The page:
HECS is a scheme that helps everybody to go to university because you don’t pay upfront – you pay later. And that helps. But the review team is looking at the way HECS works at the moment and whether there’s ways to improve it.
And then there’s the cost while you’re at university. If you’re renting it can be really hard. If you’re doing a teaching degree or nursing degree or a social work degree and you have to do a lot of prac, and that means that you can’t do a part-time job, then how do you pay the rent?
There are a lot of young people who told me that they got themselves into a state of poverty, sleeping in a car or, you know, worse, because of the way it’s set up at the moment. So, we’re looking at the cost of degrees, we’re looking at the cost of living while you’re getting a degree, but we’ve got to look at the cost to individuals and the cost for our whole country of young people, whether they live in Emerald or Rocky or anywhere else, of not getting to university at all.
I don’t want us to be a country where your chances in life depend on who your mum and dad are or where you live. And so what we’re looking at today is what can we do to help more young people, particularly in regional Australia, to get a crack at going to university.
JOURNALIST: I think every parent would want their kids to have the best opportunity at school, you know, there’d be people who say that private school might be better than public, public might be better than private. What’s the selection criteria? How will the funds of the scholarship be allocated?
CHISHOLM: There’s two funds available. One is a $10,000 a year for six years of high school, and that’s based on lower and middle income, so that’s available through the Education Department website and that has to be done by people who are overseeing the program. Then the second fund is for those on lower incomes, and that’s $20,000 a year for the full six years as well. So there’s two funds available – 50 scholarships of $10,000 a year and 50 scholarships of $20,000 a year and it’s based on the income.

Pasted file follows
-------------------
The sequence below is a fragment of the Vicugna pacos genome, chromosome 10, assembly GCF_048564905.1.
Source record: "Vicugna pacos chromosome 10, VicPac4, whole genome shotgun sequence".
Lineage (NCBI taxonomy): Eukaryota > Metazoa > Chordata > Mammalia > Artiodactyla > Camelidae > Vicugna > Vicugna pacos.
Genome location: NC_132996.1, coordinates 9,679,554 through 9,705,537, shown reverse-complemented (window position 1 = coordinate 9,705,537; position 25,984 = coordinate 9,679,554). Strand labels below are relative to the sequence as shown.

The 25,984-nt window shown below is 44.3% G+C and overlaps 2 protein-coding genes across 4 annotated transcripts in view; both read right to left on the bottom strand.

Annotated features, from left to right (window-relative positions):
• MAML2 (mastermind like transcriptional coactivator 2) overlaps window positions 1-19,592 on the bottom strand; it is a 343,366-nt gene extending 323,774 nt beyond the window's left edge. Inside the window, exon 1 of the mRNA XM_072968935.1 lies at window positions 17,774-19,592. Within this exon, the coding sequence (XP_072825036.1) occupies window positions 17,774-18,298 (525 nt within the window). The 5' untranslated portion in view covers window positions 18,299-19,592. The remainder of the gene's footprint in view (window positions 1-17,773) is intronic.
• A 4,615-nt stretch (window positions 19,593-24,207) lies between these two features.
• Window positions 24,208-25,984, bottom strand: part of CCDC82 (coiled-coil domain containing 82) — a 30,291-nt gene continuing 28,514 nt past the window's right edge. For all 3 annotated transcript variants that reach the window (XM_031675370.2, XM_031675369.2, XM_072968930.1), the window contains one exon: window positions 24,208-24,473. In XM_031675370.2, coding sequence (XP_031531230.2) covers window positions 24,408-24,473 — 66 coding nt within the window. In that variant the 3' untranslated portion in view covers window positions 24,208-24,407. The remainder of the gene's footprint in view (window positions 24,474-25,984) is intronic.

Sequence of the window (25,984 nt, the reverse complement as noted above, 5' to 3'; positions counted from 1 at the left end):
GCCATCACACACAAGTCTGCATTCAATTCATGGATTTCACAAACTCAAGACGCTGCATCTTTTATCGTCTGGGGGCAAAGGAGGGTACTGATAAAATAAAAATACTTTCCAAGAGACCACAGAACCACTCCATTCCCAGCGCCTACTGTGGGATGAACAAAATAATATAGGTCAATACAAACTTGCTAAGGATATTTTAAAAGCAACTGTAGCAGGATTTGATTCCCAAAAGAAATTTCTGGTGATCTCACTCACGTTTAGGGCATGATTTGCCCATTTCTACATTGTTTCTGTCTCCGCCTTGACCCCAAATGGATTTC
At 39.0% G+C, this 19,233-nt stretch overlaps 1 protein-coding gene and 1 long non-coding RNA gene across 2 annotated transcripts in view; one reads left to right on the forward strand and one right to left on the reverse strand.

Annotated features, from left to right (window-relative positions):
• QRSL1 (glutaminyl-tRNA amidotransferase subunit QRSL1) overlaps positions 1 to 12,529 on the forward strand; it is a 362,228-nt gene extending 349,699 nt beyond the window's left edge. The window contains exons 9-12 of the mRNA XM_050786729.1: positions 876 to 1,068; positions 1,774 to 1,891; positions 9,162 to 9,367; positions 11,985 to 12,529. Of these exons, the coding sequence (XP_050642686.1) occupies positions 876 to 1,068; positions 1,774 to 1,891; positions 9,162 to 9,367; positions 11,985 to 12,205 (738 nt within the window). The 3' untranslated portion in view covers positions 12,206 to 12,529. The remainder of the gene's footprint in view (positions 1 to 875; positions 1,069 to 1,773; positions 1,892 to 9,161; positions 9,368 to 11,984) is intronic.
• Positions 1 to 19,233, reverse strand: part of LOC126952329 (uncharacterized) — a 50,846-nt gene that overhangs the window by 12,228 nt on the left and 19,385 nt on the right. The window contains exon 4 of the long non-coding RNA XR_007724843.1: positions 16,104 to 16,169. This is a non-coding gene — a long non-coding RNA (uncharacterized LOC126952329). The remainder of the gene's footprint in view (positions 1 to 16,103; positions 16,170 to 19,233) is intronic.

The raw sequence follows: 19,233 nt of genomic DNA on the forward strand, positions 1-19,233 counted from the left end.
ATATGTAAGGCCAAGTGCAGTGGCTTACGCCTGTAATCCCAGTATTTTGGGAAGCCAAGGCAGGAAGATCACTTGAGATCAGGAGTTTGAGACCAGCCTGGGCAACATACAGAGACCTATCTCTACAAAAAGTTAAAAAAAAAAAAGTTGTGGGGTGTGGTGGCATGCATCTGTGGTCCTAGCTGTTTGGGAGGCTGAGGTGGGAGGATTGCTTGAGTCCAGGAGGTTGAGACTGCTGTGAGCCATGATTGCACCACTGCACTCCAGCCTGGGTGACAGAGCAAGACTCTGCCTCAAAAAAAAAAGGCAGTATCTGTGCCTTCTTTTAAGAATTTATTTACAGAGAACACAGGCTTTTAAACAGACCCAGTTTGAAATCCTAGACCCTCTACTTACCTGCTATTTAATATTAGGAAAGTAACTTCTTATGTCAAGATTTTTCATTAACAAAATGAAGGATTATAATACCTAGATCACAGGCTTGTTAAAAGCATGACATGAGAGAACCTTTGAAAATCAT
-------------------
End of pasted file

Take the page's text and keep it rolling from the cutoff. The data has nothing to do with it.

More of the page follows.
JOURNALIST: What about – I know that, so it’s aimed at people living in rural and regional areas. How far does that stretch?
CHISHOLM: It stretches to every corner of the country. It is their only option, for many people. And that’s what this program is really designed to support is those hundred people for the full six years. But this is a pilot program so it is something that we’ll be able to look at in time and judge how successful it is and given the challenges that we face in education, we’re really hopeful that this will provide that opportunity for those hundred people. But we’ll assess that and if it is something that can rolled out more widely, I’m sure that is something that we’ll consider along with a range of other education reforms.
JOURNALIST: Yeah, the story of a seven-year-old boy who had to go through surgery after a school fight, what’s your response to that? And, I guess, what is being done to keep kids safe in school grounds?
CLARE: Every child should be safe at school. Over the last 24 hours or so we’ve seen evidence that that’s not always the case. A young boy who died in a school in Sydney yesterday, that’s being investigated by NESA, and now this school here as well. Whether you’re at school or whether you’re in childcare or university, you should be safe.
I don’t want to speak about the case specifically because it’s before the courts, but we have a big piece of work going on at the moment about safety in childcare centres. And likewise at university. I think there’s been a mountain of evidence that young people, particularly young women, aren’t always safe at university. There is a big piece of work at the moment going on about what we need to do about that.
The same is true in schools. And not specifically about this case, which I expect that the Victorian Department of Education will have more to say about, but because of what’s happening in the Middle East, young people from Jewish background going to Jewish schools and young Muslim Australian kids going to Islamic schools don’t feel safe at the moment. That’s why we’ve allocated extra money to those schools for security guards and extra investment in mental health. It goes back to what I said before, whether you’re in childcare, whether you’re in primary school, high school, TAFE or university, you should be safe and you should feel safe.